Nationwide’s Health of Housing Markets Report


Select a quarter and then press “Play” to initiate the interactive map. To get the performance ranking for a specific MSA, zoom in or scroll over the map or click on the numerical ranking legend for wider comparisons.

Next Release: December 11, 2018.

2018Q3 HoHM Report: Outlook stuck in neutral as price gains accelerate

  • The national LIHHM* remained at a neutral rating this quarter, indicating a mixed outlook for housing market health. Historically low inventories are holding back sales while pushing prices upward. Combined with rising mortgage rates, the resulting hit to housing affordability could begin to weigh on demand soon.
  • Housing health in many regional markets is also being pressured by rising prices. While still half of MSAs are ranked positive, more markets have fallen into neutral or negative rankings, mainly due to unsustainably rapid price growth. 
  • Moreover, the imbalance between supply and demand is causing home prices in more local markets to heat up. Price gains have accelerated in two-thirds of the country’s 400 metro areas over the past year — further challenging the search for affordable housing for homebuyers.
  • Overheated markets now dominate the bottom 10 list, led by outsized price gains in San Jose as well as many MSAs in the Pacific Northwest. Several MSAs in Pennsylvania, New Jersey, and Iowa — where price gains are positive but modest — are on the top 10 list.

Download HOHM Report
* Leading Index of Healthy Housing Markets (LIHHM): A data-driven view of the near-term performance of housing markets based upon current health indicators for the national housing market and 400 metropolitan statistical areas (MSAs) and divisions across the country.

Housing sector outlook remains guardedly optimistic with the LIHHM in neutral territory

The national LIHHM edged upward to 102.2 this quarter, a value still in neutral territory. Lifting the LIHHM higher were mortgage delinquency rates recovering from last fall’s hurricanes along with stronger household formations. Without the temporary negative from last year’s hurricanes on serious delinquency rates, the national LIHHM would be rated as positive, although barely. Worsening affordability is a challenge for housing sector sustainability as a historically low supply of homes for sale is causing prices to climb at a rapid pace. Demand metrics remain solid with low unemployment and continued solid job gains as well as positive demographics from the millennial generation increasingly aging into their 30s. 
 
Regionally, the LIHHM performance rankings show that about half of MSAs have a positive rating this quarter, signaling that a downturn in housing is highly unlikely over the next one to two years. An increasing number of metro areas are rated as neutral, however, primarily due to unsustainable price gains in local markets with rising affordability concerns for homebuyers.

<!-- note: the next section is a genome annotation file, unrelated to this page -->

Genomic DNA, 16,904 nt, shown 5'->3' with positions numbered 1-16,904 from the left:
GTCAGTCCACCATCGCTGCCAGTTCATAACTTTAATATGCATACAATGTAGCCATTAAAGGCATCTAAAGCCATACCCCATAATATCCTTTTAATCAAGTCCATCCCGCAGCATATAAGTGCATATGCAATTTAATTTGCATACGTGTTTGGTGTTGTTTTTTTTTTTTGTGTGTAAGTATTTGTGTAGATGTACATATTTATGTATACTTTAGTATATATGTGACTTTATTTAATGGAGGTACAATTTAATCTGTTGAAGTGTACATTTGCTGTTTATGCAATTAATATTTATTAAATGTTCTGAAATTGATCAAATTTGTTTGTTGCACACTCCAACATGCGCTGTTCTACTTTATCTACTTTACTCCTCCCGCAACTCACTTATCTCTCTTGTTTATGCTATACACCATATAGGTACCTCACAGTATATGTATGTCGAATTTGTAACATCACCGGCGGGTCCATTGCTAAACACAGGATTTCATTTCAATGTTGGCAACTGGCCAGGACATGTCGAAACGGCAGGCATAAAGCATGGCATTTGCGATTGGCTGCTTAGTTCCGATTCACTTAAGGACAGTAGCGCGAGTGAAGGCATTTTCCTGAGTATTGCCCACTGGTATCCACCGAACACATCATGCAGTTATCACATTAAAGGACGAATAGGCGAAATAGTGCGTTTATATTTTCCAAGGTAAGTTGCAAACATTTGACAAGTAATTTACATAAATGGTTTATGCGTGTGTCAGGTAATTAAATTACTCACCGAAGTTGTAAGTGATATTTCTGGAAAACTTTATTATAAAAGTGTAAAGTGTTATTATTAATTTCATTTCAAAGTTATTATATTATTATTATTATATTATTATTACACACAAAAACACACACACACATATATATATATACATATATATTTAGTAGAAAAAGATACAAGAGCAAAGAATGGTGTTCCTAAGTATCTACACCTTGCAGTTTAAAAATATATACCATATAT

National LIHHM

Authored by Nationwide Economics

DAVID BERSON, PhD

Senior Vice President, Chief Economist

David holds a doctorate in Economics and a master’s degree in Public Policy from the University of Michigan. Prior to Nationwide, David served as Chief Economist, Strategist and Head of Risk Analytics for The PMI Group, Inc., and Vice President and Chief Economist for Fannie Mae. David has also served as Chief Financial Economist at Wharton Econometrics and visiting scholar at the Federal Reserve Bank of Kansas City. His government experience has included roles with the President’s Council of Economic Advisors, U.S. Treasury Department and the Office of Special Trade Representative. He is a past President of the National Association for Business Economics.

BRYAN JORDAN, CFA

Deputy Chief Economist

Bryan is a frequent author and knowledgeable source on economic topics, and has been featured in The Wall Street Journal and New York Times. Bryan holds degrees in Economics and Political Science from Miami University and has earned the Chartered Financial Analyst designation. He currently serves as Chairman of the Ohio Council on Economic Education and is a member of the Ohio Governor’s Council of Economic Advisors, the National Association for Business Economics, and the Bloomberg monthly economic forecasting panel.

BEN AYERS, MS

Senior Economist

Ben authors periodic economic analyses from the Nationwide Economics team, as well as commentary on key economic topics. Ben is also responsible for understanding and analyzing the enterprise business drivers to assist the strategic planning process. He holds a Master of Science in Economics from the Ohio State University, specializing in applied economic analysis, and a BSBA from the Fisher College of Business at the Ohio State University, with a focus on economics and international business.

Additional contributors: Ankit Gupta, Steve Hall, and Aaron Reincheld

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This material is provided by Nationwide Economics and is general in nature. It is not intended as investment or economic advice, or a recommendation to buy or sell any security or adopt any investment strategy. Additionally, it does not take into account the specific investment objectives, tax and financial condition or particular needs of any specific person. We encourage you to seek the advice of an investment professional who can tailor a financial plan to meet your specific needs. The economic and market forecasts in this report reflect our opinion as of the date of this presentation/review and are subject to change without notice. These forecasts show a broad range of possible outcomes. Because they are subject to high levels of uncertainty, they may not reflect actual performance. Case studies and examples are for illustrative purposes only. We obtained certain information from sources deemed reliable, but we do not guarantee its accuracy, completeness or fairness.